Cable net, Campanella set 10 films
NEW YORK — Black Entertainment Television has signed a 10-picture deal with producer Roy Campanella Jr. to produce TV films for BET’s cable webs.
The deal is expected to be announced today or Tuesday.
BET Holdings chairman Robert Johnson, whose company has produced little original programming in the past, recently said he would commit $100 million to produce low-budget theatrical films as well as a number of made-for-cable movies.
The 10 films in Campanella’s deal — the first production deal BET has cut — will be budgeted at less than $2 million each. The films will all be based on books from the Arabesque Romances series, for which Johnson recently purchased the film production rights.
Campanella, the son of the late Brooklyn Dodgers catcher Roy Campanella, intends to play up the dramatic and comedic elements of the Arabesque books, in the hope of attracting an audience beyond romance fans.
Campanella could not be reached for comment. However, the veteran producer detailed his plans to the Directors Guild of America’s steering committee on Saturday.
Revealing his 10-film BET deal to the panel before going public with his plans, Campanella is hoping to enlist the committee’s support, which will help smooth the way to cast and produce the movies.
“This presents a unique opportunity to put a spotlight on contemporary women,” said a source close to the committee, who added that Campanella received a round of applause after his presentation. “This can take us beyond acrimony and bitterness and move us into a position to solve our employment problems and do so with films with an independent voice.”
Campanella, who heads Directors Circle Filmworks, plans to produce all 10 movies in Los Angeles. The first film will begin production in early 1999 and premiere in the fall of 1999.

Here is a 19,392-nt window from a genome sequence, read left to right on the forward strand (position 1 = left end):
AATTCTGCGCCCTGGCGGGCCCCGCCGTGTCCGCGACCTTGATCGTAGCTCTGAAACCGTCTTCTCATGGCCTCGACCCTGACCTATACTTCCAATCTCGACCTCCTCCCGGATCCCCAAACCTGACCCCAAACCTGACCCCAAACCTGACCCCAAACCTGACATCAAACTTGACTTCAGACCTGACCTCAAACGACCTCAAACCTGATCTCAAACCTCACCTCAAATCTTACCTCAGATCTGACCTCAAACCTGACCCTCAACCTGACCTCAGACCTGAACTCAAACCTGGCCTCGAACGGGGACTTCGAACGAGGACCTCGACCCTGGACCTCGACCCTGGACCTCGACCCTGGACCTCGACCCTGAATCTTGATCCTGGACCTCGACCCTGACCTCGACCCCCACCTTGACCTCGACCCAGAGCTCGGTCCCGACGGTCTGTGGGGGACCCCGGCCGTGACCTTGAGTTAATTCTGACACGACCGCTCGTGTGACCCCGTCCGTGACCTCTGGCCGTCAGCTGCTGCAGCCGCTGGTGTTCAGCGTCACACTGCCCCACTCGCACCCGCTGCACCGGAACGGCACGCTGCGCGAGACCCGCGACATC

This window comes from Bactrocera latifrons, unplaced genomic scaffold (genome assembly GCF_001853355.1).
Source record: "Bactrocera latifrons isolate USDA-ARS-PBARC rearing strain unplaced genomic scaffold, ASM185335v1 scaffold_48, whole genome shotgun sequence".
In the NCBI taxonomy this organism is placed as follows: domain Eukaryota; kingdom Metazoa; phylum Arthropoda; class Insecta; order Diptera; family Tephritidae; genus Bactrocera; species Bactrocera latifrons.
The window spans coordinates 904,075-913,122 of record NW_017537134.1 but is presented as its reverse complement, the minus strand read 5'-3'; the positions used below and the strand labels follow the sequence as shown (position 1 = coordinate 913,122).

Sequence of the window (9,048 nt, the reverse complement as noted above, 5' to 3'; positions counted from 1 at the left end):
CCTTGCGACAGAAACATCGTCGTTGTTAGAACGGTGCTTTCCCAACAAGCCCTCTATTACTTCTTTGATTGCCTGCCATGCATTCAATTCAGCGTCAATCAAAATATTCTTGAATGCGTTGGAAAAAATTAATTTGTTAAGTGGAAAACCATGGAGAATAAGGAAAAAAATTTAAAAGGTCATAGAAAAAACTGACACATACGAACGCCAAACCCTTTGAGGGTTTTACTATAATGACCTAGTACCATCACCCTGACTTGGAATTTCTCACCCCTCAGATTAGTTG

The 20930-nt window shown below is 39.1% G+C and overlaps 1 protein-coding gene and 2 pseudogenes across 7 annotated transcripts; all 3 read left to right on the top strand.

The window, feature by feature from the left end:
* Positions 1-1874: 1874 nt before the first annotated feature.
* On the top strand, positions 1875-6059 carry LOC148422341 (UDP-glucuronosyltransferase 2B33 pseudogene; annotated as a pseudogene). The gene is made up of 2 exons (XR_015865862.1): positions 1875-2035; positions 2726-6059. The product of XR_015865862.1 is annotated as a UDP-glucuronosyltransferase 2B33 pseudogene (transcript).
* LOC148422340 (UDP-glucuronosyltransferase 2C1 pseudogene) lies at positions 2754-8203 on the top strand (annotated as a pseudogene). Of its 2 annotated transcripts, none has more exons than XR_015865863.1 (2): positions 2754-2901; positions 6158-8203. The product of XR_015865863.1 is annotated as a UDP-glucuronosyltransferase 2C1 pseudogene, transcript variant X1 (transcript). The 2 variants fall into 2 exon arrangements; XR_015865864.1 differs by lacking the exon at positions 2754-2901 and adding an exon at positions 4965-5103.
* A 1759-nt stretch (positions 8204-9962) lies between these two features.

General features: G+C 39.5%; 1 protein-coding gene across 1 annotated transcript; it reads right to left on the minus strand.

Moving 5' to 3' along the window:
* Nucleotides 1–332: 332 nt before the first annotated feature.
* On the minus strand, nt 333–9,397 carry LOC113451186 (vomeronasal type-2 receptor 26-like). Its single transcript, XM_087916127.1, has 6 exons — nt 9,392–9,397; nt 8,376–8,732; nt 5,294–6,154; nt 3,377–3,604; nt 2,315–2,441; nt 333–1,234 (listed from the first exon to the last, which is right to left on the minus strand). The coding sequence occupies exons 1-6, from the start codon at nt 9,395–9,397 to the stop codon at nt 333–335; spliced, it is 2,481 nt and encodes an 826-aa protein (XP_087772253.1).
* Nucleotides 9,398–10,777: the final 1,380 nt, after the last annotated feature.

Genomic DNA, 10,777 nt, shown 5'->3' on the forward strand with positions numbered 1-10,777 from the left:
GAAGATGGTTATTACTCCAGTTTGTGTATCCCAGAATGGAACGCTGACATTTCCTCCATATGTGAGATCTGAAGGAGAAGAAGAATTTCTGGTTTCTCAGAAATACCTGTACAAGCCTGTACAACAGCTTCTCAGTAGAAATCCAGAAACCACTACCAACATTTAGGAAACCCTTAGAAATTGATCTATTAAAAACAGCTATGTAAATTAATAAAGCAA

The pictures will make their debut on BET Movies, a fairly new premium movie services targeting black viewers. The network, which has about 3 million subscribers, is half-owned by Liberty Media’s Encore Media Corp. and is marketed under the Starz! movie channel.
After premiering on the commercial-free BET Movies, the films will run on the 10.5 million-subscriber BET Action Pay Per View and then on the 54 million-sub BET.
Johnson believes that original movies are the best way for BET to grow its revenue.
Johnson has said that it will be difficult for BET to significantly raise its license fee to cable and satellite operators (Variety, Aug. 1), and the best way to increase revenues will be to boost ad sales. Johnson is betting that original films will increase ratings and enable BET to charge higher ad rates.
Campanella won a DGA award for “Brother Future,” a 1992 film about an inner-city youth who travels back in time to 1822. The director was nominated for a DGA award in 1993 for his work on an episode of the TV series “I’ll Fly Away.”
Campanella is expected to helm at least one of the 10 BET films.
Campanella has a miniseries called “All God’s Children” in development for ABC and another miniseries in development for Showtime entitled “Harlem.”